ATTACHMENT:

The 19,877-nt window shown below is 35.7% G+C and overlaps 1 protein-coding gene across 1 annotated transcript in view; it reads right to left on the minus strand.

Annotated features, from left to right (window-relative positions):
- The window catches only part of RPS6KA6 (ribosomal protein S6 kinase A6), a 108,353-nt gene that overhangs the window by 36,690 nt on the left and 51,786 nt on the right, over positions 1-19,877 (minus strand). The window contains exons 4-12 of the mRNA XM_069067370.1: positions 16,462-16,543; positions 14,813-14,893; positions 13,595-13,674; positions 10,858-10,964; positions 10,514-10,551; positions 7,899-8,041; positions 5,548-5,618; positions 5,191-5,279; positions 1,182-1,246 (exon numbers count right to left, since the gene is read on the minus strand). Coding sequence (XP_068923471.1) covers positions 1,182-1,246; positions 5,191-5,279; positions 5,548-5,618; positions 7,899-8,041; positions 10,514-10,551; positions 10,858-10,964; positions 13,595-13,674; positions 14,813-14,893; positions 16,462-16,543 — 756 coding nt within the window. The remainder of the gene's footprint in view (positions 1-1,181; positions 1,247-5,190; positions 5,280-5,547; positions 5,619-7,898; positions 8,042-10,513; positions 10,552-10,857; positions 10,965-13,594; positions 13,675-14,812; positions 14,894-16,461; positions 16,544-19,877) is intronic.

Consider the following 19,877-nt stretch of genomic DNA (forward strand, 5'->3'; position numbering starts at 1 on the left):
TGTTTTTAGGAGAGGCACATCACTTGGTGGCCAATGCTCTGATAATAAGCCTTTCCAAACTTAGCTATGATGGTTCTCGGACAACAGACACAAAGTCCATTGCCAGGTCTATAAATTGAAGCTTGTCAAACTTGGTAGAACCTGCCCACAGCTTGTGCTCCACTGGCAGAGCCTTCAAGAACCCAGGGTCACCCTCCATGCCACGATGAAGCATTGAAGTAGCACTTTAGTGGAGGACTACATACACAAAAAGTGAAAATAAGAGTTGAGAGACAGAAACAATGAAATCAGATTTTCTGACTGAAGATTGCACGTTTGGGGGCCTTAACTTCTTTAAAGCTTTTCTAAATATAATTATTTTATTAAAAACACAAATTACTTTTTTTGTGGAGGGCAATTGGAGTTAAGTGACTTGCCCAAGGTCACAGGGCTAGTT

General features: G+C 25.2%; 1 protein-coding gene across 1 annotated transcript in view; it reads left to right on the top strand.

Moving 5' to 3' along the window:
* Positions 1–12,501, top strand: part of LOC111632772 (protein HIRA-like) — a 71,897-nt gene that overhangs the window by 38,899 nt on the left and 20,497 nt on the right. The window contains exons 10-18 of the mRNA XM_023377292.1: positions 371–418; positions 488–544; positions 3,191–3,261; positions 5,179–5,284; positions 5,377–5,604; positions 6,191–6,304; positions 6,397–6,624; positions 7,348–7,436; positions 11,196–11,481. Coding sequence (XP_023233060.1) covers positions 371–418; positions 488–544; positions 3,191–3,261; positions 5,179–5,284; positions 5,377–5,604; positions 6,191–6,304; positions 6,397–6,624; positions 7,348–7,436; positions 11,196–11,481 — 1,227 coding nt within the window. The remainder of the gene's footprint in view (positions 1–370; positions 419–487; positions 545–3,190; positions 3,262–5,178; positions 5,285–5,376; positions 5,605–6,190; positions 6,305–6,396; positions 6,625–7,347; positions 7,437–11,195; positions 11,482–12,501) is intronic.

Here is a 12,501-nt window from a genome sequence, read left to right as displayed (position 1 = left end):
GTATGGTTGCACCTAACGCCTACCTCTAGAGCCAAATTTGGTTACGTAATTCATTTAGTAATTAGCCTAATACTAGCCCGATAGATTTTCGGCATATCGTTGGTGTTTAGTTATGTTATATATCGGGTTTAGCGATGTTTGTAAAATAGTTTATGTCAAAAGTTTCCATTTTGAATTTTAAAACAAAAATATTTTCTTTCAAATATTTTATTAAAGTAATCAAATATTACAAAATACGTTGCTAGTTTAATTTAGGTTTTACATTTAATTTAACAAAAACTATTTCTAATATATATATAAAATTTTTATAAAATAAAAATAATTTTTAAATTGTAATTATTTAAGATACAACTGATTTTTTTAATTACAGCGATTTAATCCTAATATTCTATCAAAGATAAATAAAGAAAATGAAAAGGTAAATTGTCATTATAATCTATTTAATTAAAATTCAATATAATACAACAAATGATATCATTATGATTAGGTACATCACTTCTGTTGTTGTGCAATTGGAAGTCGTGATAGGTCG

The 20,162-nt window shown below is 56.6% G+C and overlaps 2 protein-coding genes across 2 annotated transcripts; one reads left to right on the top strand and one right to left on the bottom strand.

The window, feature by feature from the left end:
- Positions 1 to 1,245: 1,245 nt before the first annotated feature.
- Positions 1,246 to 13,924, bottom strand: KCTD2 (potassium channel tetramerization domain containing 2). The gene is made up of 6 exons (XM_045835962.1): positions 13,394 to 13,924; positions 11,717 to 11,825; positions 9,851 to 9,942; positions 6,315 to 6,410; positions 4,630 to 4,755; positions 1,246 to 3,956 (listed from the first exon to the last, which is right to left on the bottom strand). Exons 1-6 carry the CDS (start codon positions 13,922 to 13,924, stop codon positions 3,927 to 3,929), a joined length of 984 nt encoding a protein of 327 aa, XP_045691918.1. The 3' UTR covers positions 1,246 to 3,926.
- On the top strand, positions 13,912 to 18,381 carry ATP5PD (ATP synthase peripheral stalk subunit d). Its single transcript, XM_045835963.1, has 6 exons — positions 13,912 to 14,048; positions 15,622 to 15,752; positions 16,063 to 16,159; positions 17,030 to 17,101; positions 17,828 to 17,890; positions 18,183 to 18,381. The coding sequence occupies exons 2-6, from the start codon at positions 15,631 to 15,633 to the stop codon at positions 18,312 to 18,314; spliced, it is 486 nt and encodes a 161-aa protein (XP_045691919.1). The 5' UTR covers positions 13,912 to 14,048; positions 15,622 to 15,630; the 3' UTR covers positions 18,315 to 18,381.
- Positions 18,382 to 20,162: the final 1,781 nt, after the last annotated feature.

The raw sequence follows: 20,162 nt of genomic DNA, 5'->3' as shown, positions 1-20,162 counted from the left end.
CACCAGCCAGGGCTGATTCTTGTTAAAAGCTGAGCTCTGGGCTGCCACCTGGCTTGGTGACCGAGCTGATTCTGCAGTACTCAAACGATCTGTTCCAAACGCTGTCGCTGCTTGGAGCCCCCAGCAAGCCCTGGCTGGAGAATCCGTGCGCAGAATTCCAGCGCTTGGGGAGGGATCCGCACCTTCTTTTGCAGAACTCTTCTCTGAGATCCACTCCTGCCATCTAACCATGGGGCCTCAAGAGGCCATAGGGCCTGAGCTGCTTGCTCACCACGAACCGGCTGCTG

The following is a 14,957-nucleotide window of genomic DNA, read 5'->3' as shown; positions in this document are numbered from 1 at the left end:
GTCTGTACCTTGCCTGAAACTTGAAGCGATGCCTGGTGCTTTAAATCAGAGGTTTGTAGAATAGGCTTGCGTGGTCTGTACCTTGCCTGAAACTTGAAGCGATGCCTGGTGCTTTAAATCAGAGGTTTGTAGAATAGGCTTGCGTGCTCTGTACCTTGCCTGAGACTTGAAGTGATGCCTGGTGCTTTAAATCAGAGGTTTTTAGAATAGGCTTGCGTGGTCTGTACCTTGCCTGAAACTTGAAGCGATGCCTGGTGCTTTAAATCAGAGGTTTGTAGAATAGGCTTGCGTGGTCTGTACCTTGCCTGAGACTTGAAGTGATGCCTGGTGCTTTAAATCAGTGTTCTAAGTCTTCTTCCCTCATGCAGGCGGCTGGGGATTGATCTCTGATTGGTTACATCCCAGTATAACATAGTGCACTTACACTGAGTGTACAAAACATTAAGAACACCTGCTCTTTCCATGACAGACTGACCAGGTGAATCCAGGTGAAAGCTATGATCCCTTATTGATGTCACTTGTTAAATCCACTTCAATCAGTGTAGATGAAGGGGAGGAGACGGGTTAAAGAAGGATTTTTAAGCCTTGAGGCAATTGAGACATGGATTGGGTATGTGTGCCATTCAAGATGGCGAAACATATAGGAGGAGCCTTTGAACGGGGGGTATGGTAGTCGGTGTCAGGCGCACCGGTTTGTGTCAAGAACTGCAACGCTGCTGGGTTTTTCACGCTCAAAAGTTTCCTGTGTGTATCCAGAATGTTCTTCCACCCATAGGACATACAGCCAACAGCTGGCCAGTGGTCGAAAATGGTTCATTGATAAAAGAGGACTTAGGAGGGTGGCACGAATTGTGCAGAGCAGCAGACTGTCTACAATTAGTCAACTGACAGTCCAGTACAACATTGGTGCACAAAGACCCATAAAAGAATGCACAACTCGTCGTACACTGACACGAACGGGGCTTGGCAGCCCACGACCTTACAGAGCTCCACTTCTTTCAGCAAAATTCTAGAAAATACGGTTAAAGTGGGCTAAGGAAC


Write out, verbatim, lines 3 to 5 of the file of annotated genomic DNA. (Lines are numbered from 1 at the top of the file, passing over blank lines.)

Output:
- The window catches only part of RPS6KA6 (ribosomal protein S6 kinase A6), a 108,353-nt gene that overhangs the window by 36,690 nt on the left and 51,786 nt on the right, over positions 1-19,877 (minus strand). The window contains exons 4-12 of the mRNA XM_069067370.1: positions 16,462-16,543; positions 14,813-14,893; positions 13,595-13,674; positions 10,858-10,964; positions 10,514-10,551; positions 7,899-8,041; positions 5,548-5,618; positions 5,191-5,279; positions 1,182-1,246 (exon numbers count right to left, since the gene is read on the minus strand). Coding sequence (XP_068923471.1) covers positions 1,182-1,246; positions 5,191-5,279; positions 5,548-5,618; positions 7,899-8,041; positions 10,514-10,551; positions 10,858-10,964; positions 13,595-13,674; positions 14,813-14,893; positions 16,462-16,543 — 756 coding nt within the window. The remainder of the gene's footprint in view (positions 1-1,181; positions 1,247-5,190; positions 5,280-5,547; positions 5,619-7,898; positions 8,042-10,513; positions 10,552-10,857; positions 10,965-13,594; positions 13,675-14,812; positions 14,894-16,461; positions 16,544-19,877) is intronic.

Consider the following 19,877-nt stretch of genomic DNA (forward strand, 5'->3'; position numbering starts at 1 on the left):
TGTTTTTAGGAGAGGCACATCACTTGGTGGCCAATGCTCTGATAATAAGCCTTTCCAAACTTAGCTATGATGGTTCTCGGACAACAGACACAAAGTCCATTGCCAGGTCTATAAATTGAAGCTTGTCAAACTTGGTAGAACCTGCCCACAGCTTGTGCTCCACTGGCAGAGCCTTCAAGAACCCAGGGTCACCCTCCATGCCACGATGAAGCATTGAAGTAGCACTTTAGTGGAGGACTACATACACAAAAAGTGAAAATAAGAGTTGAGAGACAGAAACAATGAAATCAGATTTTCTGACTGAAGATTGCACGTTTGGGGGCCTTAACTTCTTTAAAGCTTTTCTAAATATAATTATTTTATTAAAAACACAAATTACTTTTTTTGTGGAGGGCAATTGGAGTTAAGTGACTTGCCCAAGGTCACAGGGCTAGTT